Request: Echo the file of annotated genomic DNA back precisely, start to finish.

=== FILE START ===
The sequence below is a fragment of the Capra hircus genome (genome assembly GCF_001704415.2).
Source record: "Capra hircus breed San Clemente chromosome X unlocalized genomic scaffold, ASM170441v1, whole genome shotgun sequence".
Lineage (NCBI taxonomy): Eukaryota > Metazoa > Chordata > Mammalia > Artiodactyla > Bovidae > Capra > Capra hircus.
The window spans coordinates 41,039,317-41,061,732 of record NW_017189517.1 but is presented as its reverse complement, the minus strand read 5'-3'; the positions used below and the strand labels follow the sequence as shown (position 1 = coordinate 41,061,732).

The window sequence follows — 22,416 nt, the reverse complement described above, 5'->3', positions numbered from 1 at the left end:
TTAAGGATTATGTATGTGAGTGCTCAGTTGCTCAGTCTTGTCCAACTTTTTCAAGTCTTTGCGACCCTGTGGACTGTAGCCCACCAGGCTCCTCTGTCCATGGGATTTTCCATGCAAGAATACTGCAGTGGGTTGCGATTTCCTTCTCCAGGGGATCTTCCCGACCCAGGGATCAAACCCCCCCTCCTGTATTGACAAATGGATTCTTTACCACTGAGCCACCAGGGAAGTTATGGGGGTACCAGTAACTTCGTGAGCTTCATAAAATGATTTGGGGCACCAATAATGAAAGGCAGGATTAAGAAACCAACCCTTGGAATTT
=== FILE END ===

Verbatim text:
The sequence below is a fragment of the Capra hircus genome (genome assembly GCF_001704415.2).
Source record: "Capra hircus breed San Clemente chromosome X unlocalized genomic scaffold, ASM170441v1, whole genome shotgun sequence".
Lineage (NCBI taxonomy): Eukaryota > Metazoa > Chordata > Mammalia > Artiodactyla > Bovidae > Capra > Capra hircus.
The window spans coordinates 41,039,317-41,061,732 of record NW_017189517.1 but is presented as its reverse complement, the minus strand read 5'-3'; the positions used below and the strand labels follow the sequence as shown (position 1 = coordinate 41,061,732).

The window sequence follows — 22,416 nt, the reverse complement described above, 5'->3', positions numbered from 1 at the left end:
TTAAGGATTATGTATGTGAGTGCTCAGTTGCTCAGTCTTGTCCAACTTTTTCAAGTCTTTGCGACCCTGTGGACTGTAGCCCACCAGGCTCCTCTGTCCATGGGATTTTCCATGCAAGAATACTGCAGTGGGTTGCGATTTCCTTCTCCAGGGGATCTTCCCGACCCAGGGATCAAACCCCCCCTCCTGTATTGACAAATGGATTCTTTACCACTGAGCCACCAGGGAAGTTATGGGGGTACCAGTAACTTCGTGAGCTTCATAAAATGATTTGGGGCACCAATAATGAAAGGCAGGATTAAGAAACCAACCCTTGGAATTT